Welcome, Carnival of Breastfeeding readers! If you read my post I’d love for you to leave a comment. You can find links to the other Carnival posts at the bottom of this post.
I’m beginning this composition with thumbs on an iPhone. My daughter has just fallen asleep nursing. She might continue her nap if I set her down in the crib, but for the moment I’m cherishing the weight of her little body across mine. As we mark her first birthday I’m aware that she won’t do this forever.
Starting with the machines
I had to fight for this breastfeeding relationship. When I listened the other day to the podcast on the Impact of Birthing Practice on Breastfeeding and heard the assertion that the single most important birth practice to support breastfeeding is immediate and prolonged skin-to-skin contact between mother and baby I nearly cried. Because of severe meconium aspiration my baby had to be taken out of my arms minutes after she was born, and couldn’t be held for days. She was not only hooked up to wires and tubes, but sedated to keep her from fighting all the interventions. No breastfeeding.
During that time it seemed like I was constantly hooked up to the breast pump. I was so productive that before long the nurses asked me to store some of my milk at home. When Bridget was ready for something more than IV fluids she got colostrum and then milk through a tube.
As soon as she was well enough I began to nurse her. It was awkward and anxious-making, propped up on hospital pillows, under the nurse’s gaze, and being carefully judged for how much my baby nursed – a far cry from lounging in our bed at home, nursing when we felt like it, as I’d imagined our first days would go.
We were told that breastfeeding would be supported, but when the rubber hit the road, I and my partner, with our midwife’s help, had to fight for it. Bridget fought for it too. She rooted ferociously even when the hospital staff had told us she couldn’t yet nurse. They were wrong.
Scrutinized and undermined
When it was time to downgrade to a level 2 NICU we looked for one that would support breastfeeding and allow our large support network to visit. A very highly regarded nearby ward basically told John that they didn’t care about breastfeeding. We went with a hospital we’d never heard of after John more than once had to explain to the doctors there that our interest in breastfeeding didn’t mean we wouldn’t reasonably cooperate with their ability to care for our child. Yes, really. The hospitals just aren’t set up to prioritize breastfeeding.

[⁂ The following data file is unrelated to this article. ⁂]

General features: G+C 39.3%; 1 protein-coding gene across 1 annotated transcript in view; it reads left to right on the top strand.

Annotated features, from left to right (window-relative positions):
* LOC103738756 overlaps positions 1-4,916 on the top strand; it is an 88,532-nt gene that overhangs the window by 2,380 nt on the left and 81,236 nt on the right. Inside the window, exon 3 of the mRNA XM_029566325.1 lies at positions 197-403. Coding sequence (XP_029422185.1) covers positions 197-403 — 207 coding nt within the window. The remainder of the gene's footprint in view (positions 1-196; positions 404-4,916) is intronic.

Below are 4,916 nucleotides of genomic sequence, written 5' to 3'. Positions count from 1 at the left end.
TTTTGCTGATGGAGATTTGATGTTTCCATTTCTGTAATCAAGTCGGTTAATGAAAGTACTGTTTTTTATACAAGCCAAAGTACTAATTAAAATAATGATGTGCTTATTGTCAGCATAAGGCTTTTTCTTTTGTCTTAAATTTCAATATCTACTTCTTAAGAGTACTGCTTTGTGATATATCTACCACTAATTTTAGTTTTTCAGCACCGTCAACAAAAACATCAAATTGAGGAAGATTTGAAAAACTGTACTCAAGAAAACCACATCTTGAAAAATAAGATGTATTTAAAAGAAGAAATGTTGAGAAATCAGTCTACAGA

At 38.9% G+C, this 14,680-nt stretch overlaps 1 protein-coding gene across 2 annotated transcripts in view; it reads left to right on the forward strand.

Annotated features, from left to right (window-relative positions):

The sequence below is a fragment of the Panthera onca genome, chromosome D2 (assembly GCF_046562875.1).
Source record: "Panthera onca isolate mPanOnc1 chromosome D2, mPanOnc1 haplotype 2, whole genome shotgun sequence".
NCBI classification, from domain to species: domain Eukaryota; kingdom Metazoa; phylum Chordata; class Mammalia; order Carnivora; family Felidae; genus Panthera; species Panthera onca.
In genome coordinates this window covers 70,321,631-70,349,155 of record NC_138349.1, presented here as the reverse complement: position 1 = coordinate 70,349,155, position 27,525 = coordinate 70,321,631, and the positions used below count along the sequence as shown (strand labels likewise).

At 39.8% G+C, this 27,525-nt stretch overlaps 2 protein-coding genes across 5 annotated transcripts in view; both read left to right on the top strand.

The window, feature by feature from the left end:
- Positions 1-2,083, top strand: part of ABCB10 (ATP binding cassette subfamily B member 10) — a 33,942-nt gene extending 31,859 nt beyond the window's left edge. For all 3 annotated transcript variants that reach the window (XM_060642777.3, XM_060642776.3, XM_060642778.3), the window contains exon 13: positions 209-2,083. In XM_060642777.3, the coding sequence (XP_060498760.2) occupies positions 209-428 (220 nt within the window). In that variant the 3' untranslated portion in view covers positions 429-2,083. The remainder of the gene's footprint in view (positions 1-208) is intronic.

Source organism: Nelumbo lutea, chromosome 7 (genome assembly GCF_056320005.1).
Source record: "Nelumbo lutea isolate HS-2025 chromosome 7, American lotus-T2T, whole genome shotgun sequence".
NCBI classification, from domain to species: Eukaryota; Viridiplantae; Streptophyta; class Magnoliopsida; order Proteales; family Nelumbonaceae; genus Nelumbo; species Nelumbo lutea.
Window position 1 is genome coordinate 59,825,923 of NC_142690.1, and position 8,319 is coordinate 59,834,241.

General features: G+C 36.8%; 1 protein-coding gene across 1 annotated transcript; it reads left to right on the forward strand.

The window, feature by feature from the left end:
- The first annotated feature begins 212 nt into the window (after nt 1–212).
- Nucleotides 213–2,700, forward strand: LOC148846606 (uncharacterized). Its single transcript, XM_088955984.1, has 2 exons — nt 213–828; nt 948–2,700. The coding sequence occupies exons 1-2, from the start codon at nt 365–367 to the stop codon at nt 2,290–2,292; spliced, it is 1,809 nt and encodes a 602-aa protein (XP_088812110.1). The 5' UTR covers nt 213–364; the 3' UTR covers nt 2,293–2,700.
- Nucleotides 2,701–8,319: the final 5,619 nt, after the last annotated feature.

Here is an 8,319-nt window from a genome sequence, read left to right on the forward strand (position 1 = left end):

There was no place for us to stay at the hospital, so I nursed and napped with Bridget most of the day, drinking big cups of milk that John fortified with cream, because I wasn’t permitted to eat on the ward. We’d go home to sleep in our bed only long enough to require one feeding a night by bottle, which the nurses reported Bridget didn’t particularly like.
After a very brief period of weighing the baby and weighing the diapers, the doctor wanted to give her formula to increase weight gain. It was Bridget’s dad who pushed back against that, arguing that she couldn’t be expected to exhibit a two week old’s weight gain if she’d only been nursing for two days. The doctor tried to threaten us with a possible longer hospital stay, but we stuck with breastfeeding and sure enough Bridget started gaining steadily each day.
So now my little one is 20 pounds, still made mostly of breastmilk, and has never tasted formula, in part because she’s always been furious about being offered a bottle.
Support for the choice to breastfeed
I cannot say that other moms should imitate me. I had the transportation, the time off work, and the supportive family and midwife that made my choices possible. Still, my choices left me exhausted, slow to heal from birth, and engorged.
I can say that I wish the hospitals were set up so that moms could easily breastfeed very sick newborn babies if they choose to. If I weren’t so committed to breastfeeding, it would have been easy to let my baby get lots of bottles and lots of formula. But babies who get a rough start especially need to be held, and deserve all the health benefits of breast milk. They shouldn’t have to fight for it.
Don’t forget to go read the other Carnival of Breastfeeding posts:
Kate @ Tumbling Boobs: Nursing After Surrogacy or Adoption